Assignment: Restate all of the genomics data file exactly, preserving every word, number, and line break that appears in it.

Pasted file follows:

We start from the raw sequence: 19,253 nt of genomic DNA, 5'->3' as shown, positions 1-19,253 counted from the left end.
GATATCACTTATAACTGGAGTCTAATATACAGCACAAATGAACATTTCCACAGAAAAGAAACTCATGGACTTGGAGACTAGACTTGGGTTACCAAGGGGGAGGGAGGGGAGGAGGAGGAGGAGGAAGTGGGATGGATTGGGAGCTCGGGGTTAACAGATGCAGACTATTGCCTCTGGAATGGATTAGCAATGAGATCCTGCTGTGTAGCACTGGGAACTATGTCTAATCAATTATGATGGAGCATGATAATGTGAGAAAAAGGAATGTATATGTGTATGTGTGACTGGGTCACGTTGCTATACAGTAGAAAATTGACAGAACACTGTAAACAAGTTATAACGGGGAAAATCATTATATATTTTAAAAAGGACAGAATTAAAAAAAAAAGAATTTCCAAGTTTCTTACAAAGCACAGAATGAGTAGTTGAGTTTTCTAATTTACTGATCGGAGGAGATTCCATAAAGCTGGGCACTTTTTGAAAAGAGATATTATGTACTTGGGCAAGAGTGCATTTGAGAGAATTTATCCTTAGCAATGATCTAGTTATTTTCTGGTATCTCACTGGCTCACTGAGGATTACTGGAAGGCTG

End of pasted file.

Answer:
We start from the raw sequence: 19,253 nt of genomic DNA, 5'->3' as shown, positions 1-19,253 counted from the left end.
GATATCACTTATAACTGGAGTCTAATATACAGCACAAATGAACATTTCCACAGAAAAGAAACTCATGGACTTGGAGACTAGACTTGGGTTACCAAGGGGGAGGGAGGGGAGGAGGAGGAGGAGGAAGTGGGATGGATTGGGAGCTCGGGGTTAACAGATGCAGACTATTGCCTCTGGAATGGATTAGCAATGAGATCCTGCTGTGTAGCACTGGGAACTATGTCTAATCAATTATGATGGAGCATGATAATGTGAGAAAAAGGAATGTATATGTGTATGTGTGACTGGGTCACGTTGCTATACAGTAGAAAATTGACAGAACACTGTAAACAAGTTATAACGGGGAAAATCATTATATATTTTAAAAAGGACAGAATTAAAAAAAAAAGAATTTCCAAGTTTCTTACAAAGCACAGAATGAGTAGTTGAGTTTTCTAATTTACTGATCGGAGGAGATTCCATAAAGCTGGGCACTTTTTGAAAAGAGATATTATGTACTTGGGCAAGAGTGCATTTGAGAGAATTTATCCTTAGCAATGATCTAGTTATTTTCTGGTATCTCACTGGCTCACTGAGGATTACTGGAAGGCTG